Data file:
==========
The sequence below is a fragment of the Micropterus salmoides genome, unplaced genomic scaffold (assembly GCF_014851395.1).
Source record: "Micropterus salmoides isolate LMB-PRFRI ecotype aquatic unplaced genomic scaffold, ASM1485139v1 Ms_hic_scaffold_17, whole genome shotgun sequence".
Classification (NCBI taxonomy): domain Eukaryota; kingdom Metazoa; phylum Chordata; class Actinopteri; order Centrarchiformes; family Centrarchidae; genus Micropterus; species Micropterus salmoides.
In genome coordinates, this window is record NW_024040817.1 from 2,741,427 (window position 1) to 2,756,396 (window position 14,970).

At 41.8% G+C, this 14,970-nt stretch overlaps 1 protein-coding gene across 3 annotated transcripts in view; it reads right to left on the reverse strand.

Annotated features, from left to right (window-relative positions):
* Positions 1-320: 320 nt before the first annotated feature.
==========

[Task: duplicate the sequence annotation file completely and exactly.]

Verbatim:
The sequence below is a fragment of the Micropterus salmoides genome, unplaced genomic scaffold (assembly GCF_014851395.1).
Source record: "Micropterus salmoides isolate LMB-PRFRI ecotype aquatic unplaced genomic scaffold, ASM1485139v1 Ms_hic_scaffold_17, whole genome shotgun sequence".
Classification (NCBI taxonomy): domain Eukaryota; kingdom Metazoa; phylum Chordata; class Actinopteri; order Centrarchiformes; family Centrarchidae; genus Micropterus; species Micropterus salmoides.
In genome coordinates, this window is record NW_024040817.1 from 2,741,427 (window position 1) to 2,756,396 (window position 14,970).

At 41.8% G+C, this 14,970-nt stretch overlaps 1 protein-coding gene across 3 annotated transcripts in view; it reads right to left on the reverse strand.

Annotated features, from left to right (window-relative positions):
* Positions 1-320: 320 nt before the first annotated feature.